Can Your Toenails Predict Your Risk of Type 2 Diabetes?

selenium pre diabetes type 2 diet supplement and metabolic syndrome x treatmentSelenium is an important trace mineral. It should be included in adequate amounts in the best diet plan, especially for people with pre-diabetes metabolic syndrome, in order to avoid full type 2 diabetes and its many nasty complications, including foot ulcers that place patients at risk for amputation.

A “trace mineral” is a mineral that is required by your body in relatively small amounts. That does not mean it is not important. To the contrary, we require selenium for the function of many enzymes that keep our body humming right along.

Selenium is important for the development of the tough outer coating of the skin and nails, called keratin.  This is a protein made by special cells called keratinocytes. In light of this, researchers looked at the association between the amount of selenium found in the toenails of 3,630 women in the Nurses’ Health Study, and 3,535 men in the Health Professionals Follow-Up Study to see if there was an association between the amount of toenail selenium and type 2 diabetes.

They found out that people with higher toenail selenium levels are at lower risk for type 2 diabetes. This implies that inadequate selenium may be a factor in the development of type 2 diabetes.

As a matter of fact, in people with a diet containing adequate selenium, the risk of developing type 2 diabetes was reduced by as much as 24%.

For both men and women, the researchers found the risk of developing diabetes was 24% lower among the health care workers if they were among the top 20% of toenail selenium content, compared to people who had the lowest 20% of selenium in their toenails.

Given that selenium is required in only small (“trace”) amounts, supplementation is not usually needed.  Some multivitamins will contain some trace elements, including selenium.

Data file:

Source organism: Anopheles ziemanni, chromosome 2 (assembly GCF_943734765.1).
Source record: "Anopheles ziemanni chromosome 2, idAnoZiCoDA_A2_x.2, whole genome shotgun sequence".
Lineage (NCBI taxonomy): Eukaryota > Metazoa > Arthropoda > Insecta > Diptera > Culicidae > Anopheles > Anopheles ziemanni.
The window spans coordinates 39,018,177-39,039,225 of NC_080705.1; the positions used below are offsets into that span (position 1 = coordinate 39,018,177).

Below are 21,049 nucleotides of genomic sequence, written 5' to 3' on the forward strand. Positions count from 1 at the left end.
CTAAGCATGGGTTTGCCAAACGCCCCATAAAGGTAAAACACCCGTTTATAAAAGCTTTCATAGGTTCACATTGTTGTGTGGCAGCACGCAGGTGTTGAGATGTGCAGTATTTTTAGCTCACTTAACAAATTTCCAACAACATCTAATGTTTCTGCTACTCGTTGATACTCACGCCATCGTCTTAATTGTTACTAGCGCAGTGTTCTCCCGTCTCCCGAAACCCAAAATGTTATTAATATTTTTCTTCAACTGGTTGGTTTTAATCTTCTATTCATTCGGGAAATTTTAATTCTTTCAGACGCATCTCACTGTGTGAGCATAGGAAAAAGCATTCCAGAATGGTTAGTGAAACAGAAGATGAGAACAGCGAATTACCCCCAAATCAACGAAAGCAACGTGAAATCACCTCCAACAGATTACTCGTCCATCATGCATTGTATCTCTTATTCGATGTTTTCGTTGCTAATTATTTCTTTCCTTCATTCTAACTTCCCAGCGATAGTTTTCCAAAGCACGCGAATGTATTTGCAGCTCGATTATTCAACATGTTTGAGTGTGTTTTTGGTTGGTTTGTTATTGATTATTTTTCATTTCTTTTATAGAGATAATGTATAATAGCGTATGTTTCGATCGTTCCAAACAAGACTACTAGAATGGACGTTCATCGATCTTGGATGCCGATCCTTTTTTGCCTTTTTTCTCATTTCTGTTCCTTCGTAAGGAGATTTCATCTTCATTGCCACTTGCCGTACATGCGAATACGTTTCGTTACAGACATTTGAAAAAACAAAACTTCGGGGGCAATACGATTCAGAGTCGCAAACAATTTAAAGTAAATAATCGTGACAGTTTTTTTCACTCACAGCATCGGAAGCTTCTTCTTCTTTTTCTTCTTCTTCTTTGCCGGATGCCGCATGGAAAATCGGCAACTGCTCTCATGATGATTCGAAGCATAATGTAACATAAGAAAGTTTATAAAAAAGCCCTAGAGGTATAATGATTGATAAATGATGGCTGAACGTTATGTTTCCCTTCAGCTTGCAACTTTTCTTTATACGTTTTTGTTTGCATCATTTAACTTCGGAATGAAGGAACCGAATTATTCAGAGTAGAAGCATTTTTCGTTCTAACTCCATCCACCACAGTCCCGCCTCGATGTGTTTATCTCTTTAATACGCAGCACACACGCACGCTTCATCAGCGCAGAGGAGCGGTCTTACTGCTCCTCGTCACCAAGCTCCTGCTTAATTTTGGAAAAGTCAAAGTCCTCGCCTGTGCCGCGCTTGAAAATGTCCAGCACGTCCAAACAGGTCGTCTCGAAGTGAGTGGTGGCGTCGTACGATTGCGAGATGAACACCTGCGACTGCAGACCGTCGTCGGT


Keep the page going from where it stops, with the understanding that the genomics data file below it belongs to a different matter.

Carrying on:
chicken meat type 2 diabetes diet plan supplement and exercise for metabolic syndrome x treatmentFoods with higher selenium content include fish, chicken and beef.  The regular readers of Nutrientology are especially interested in a diet that favors healthy blood sugar levels along with  healthy fats and cholesterol levels. They are therefore eating some meat protein (mostly fish and chicken with occasional red meat) and getting adequate selenium in their diet. If your diet contains meat products, your selenium level should be okay – More justification for the “Ancestral Diet” approach to eating.

The Institute of Medicine recommends adults get 55 mcg of selenium daily.

Although rare, there is such a thing as selenium toxicity. It is advised that adults not take in more than 400 mcg/day to avoid side effects from selenium build-up in the body.

High levels of selenium can lead to chronically high selenium levels known as selenosis with symptoms of stomach problems, hair loss and mild nerve damage.

Sounds kind of odd to me, but Brazil nuts in particular are especially high in selenium – more than 500 mcg of selenium per ounce!  Isn’t nature interesting? The Office of Dietary Supplements at the National Institute of Health advises that one eat Brazil nuts only occasionally, and not too many at once.